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Special - Spatial Planning and Energy for Communities in All Landscapes Town and Country Planning Association European Union

Knowledge Pool

Module 1: Climate Change and Sustainable Development

1.3 Socioeconomic aspects of planning for sustainable energy

Planning and Sustainable Development

Achieving the aim of sustainable development is a long term and ongoing process. Planning processes and planners have an important role in demonstrating what can be achieved.


This widespread European understanding of sustainable development is based on the Brundtland Commission’s definition which identifies three key elements of sustainability: environmental sustainability, economic sustainability and social sustainability. The European Commission combines each of these and defines sustainable development as:


“meeting the needs of present generations without jeopardizing the ability of future generations to meet their own needs – in other words, a better quality of life for everyone, now and for generations to come. It offers a vision of progress that integrates immediate and longer-term objectives, local and global action, and regards social, economic and environmental issues as inseparable and interdependent components of human progress.”

Sustainable development cannot be implemented through policies alone: it must be taken up by society at large as a principle guiding the choices that citizens make every day, as well as by large-scale political and economic decisions. This requires profound changes in thinking, in economic and social structures and in consumption and production patterns. (Source: European Commission http://ec.europa.eu/environment/eussd/)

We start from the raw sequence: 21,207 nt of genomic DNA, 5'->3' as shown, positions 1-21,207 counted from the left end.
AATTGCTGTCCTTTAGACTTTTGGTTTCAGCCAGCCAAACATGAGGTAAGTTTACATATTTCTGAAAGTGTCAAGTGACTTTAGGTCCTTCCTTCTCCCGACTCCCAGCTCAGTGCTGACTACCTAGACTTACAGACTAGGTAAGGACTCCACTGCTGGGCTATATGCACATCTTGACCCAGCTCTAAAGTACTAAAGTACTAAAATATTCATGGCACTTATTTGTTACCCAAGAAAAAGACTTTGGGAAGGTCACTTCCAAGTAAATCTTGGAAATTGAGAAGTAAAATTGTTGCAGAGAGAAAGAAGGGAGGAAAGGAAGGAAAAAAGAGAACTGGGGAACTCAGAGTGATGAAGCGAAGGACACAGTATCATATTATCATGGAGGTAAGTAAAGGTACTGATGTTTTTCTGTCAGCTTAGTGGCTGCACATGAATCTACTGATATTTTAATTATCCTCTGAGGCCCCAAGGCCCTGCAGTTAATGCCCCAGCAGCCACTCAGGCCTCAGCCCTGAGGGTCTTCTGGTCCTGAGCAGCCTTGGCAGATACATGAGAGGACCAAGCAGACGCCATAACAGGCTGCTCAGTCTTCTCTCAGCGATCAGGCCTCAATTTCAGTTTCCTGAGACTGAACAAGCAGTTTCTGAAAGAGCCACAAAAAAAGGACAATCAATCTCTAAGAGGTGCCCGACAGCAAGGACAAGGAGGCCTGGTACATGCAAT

Planning should continue to provide for the sustainable development needs of all in the community, contribute to housing supply and economic growth, and support social justice. It must also continue to sustain biodiversity and protect natural and historic environments. All planning strategies, and the decisions taken in support of them, must, however, help business and communities to build a low-carbon future and prepare for the impacts of climate change.

The threat of climate change supports the case for plan-making and development management to fully support the transition to a low-carbon future in a changing climate. Furthermore, local communities should be empowered to:

  • Shape places so as to help secure radical cuts in greenhouse gas emissions. This requires the location and layout of new development to be planned to: deliver the highest viable energy efficiency, including the use of decentralised energy; reduce the need to travel, particularly by private car; and secure the highest possible share of trips made by sustainable travel.
  • Actively support and help drive the delivery of renewable and low-carbon energy.
  • Shape places and secure new development so as to minimise vulnerability and provide resilience to impacts arising from climate change, and to do so in ways consistent with cutting greenhouse gas emissions.